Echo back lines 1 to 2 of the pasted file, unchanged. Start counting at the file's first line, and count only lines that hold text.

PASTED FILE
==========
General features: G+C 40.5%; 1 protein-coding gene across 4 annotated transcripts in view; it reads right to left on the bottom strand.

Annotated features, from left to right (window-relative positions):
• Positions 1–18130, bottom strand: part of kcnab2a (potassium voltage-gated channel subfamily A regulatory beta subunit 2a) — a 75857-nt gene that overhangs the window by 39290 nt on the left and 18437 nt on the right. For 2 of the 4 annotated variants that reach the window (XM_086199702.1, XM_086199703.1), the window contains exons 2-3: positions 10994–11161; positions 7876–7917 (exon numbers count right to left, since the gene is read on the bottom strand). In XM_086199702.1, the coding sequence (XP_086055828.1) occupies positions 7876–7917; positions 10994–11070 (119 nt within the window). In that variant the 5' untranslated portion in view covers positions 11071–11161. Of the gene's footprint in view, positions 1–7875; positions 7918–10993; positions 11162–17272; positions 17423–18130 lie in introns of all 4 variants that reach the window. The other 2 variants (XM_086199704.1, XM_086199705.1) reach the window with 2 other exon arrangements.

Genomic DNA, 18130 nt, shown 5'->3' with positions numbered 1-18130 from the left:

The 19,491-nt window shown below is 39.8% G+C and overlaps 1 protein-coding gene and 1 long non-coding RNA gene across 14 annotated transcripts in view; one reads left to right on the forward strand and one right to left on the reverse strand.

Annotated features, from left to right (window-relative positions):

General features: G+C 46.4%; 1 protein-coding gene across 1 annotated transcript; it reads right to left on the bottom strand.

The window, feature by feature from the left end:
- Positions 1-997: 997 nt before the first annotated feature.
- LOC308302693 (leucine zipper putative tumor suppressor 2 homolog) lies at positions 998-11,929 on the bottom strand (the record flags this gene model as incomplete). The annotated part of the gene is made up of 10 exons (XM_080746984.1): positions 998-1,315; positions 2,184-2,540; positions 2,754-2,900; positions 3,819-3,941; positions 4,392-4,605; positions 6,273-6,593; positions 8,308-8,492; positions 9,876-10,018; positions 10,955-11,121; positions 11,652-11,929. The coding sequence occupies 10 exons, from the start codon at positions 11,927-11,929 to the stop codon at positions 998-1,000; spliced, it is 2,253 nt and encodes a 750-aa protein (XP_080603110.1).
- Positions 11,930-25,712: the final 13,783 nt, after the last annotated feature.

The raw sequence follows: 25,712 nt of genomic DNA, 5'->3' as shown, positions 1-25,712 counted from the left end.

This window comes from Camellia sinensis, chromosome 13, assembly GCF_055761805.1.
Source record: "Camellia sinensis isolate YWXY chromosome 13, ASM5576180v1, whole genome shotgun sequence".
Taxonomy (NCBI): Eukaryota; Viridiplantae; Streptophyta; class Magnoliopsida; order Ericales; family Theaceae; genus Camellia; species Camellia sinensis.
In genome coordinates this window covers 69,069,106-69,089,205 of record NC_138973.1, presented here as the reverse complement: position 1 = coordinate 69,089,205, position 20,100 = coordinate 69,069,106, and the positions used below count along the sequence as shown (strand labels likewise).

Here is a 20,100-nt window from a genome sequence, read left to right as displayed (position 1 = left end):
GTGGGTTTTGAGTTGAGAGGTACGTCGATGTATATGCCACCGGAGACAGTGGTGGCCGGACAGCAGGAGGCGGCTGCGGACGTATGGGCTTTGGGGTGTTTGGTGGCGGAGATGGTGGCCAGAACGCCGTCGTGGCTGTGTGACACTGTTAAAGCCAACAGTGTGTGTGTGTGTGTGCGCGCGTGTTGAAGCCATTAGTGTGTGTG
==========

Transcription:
General features: G+C 40.5%; 1 protein-coding gene across 4 annotated transcripts in view; it reads right to left on the bottom strand.

Annotated features, from left to right (window-relative positions):